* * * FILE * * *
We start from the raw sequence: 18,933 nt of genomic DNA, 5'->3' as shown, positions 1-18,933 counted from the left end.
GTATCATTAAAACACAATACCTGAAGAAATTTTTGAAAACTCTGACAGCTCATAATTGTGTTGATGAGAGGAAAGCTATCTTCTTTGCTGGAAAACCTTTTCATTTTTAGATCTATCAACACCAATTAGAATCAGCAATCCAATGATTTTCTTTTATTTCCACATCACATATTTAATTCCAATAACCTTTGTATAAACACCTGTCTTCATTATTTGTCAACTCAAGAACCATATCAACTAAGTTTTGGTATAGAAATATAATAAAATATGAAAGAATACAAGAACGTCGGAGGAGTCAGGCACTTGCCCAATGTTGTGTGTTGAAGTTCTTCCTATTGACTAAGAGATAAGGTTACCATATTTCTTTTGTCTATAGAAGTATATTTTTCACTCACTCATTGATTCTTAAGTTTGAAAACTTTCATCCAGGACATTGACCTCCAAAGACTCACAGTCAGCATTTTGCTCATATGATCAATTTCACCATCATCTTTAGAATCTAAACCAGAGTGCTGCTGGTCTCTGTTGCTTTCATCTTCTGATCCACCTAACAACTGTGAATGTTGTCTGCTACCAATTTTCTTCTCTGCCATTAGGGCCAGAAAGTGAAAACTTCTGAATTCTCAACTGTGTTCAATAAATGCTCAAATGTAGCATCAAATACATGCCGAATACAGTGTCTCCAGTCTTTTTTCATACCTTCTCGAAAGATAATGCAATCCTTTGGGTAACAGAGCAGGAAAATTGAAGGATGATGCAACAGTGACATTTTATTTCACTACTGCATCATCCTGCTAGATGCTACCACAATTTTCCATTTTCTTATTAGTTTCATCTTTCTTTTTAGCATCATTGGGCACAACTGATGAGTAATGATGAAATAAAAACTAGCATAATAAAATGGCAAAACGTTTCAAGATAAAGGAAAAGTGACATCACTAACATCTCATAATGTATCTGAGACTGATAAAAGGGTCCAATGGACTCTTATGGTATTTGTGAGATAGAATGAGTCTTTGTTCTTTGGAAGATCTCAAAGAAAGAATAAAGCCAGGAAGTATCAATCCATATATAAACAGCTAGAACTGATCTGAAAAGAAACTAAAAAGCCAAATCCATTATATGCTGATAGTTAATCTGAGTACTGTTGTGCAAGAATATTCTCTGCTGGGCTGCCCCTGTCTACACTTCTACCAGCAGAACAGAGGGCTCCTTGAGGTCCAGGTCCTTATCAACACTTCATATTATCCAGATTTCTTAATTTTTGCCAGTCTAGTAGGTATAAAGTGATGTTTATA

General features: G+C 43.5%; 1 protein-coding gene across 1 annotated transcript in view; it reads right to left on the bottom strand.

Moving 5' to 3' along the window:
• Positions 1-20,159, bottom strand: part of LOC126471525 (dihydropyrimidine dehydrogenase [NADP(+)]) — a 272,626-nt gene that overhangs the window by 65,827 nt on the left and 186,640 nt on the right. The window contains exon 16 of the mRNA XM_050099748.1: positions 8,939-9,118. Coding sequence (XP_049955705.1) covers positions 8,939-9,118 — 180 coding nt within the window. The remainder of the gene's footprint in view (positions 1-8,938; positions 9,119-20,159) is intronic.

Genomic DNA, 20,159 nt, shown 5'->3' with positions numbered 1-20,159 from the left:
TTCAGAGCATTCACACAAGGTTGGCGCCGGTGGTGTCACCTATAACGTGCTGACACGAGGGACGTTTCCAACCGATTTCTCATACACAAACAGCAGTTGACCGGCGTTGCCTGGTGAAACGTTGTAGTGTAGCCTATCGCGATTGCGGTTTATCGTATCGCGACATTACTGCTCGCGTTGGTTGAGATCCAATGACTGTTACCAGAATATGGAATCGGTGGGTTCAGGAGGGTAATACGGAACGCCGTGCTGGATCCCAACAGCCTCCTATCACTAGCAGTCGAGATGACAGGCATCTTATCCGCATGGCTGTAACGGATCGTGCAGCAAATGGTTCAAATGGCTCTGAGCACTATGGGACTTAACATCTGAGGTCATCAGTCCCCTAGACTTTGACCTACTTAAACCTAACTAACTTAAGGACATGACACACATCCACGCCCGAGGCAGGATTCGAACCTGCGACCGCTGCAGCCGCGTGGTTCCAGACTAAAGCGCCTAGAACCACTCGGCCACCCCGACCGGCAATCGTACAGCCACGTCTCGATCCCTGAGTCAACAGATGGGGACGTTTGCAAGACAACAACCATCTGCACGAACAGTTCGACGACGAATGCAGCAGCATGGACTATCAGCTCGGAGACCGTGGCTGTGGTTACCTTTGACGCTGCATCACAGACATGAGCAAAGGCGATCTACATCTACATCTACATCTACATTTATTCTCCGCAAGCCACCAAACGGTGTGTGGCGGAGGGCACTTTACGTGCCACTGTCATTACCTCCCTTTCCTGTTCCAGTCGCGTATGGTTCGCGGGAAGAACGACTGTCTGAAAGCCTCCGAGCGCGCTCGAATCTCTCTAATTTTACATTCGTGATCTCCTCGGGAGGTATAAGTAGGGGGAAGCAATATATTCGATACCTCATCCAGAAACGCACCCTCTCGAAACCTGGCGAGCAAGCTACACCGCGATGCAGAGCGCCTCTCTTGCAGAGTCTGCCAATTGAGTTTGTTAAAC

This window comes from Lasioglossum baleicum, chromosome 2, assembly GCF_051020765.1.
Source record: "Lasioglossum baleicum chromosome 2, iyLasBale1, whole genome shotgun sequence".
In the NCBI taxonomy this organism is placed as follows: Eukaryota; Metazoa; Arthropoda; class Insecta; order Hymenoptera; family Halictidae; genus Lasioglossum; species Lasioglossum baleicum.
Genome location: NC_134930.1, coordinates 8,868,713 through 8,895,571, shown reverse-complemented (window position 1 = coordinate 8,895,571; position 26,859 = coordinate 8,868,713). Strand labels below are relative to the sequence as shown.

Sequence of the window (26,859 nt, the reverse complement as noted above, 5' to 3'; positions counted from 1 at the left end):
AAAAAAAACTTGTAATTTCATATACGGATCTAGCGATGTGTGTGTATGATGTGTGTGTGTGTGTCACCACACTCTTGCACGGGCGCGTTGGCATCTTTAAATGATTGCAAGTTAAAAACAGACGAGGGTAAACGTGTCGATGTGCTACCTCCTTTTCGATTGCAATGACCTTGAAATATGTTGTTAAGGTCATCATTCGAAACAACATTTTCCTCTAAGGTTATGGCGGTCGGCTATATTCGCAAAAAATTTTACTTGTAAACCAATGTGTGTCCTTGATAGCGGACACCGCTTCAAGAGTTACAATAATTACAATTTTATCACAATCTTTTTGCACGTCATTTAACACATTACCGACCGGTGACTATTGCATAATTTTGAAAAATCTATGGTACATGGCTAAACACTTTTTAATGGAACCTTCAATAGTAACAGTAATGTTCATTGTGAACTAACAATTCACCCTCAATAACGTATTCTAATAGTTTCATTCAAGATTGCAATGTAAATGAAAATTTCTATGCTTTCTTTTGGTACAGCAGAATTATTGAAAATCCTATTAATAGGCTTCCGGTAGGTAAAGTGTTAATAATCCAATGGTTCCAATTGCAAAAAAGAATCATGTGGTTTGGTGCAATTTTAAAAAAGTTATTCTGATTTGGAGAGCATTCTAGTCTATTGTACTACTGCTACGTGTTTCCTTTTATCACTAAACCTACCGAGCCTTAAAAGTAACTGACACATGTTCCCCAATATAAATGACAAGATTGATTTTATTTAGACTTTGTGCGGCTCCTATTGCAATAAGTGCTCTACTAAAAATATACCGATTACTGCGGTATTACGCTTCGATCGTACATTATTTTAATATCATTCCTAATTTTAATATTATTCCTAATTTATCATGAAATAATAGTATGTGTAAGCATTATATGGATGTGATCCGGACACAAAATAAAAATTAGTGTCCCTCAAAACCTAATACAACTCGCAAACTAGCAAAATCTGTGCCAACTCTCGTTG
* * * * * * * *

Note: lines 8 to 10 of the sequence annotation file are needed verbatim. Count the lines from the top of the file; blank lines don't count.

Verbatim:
This window comes from Lasioglossum baleicum, chromosome 2, assembly GCF_051020765.1.
Source record: "Lasioglossum baleicum chromosome 2, iyLasBale1, whole genome shotgun sequence".
In the NCBI taxonomy this organism is placed as follows: Eukaryota; Metazoa; Arthropoda; class Insecta; order Hymenoptera; family Halictidae; genus Lasioglossum; species Lasioglossum baleicum.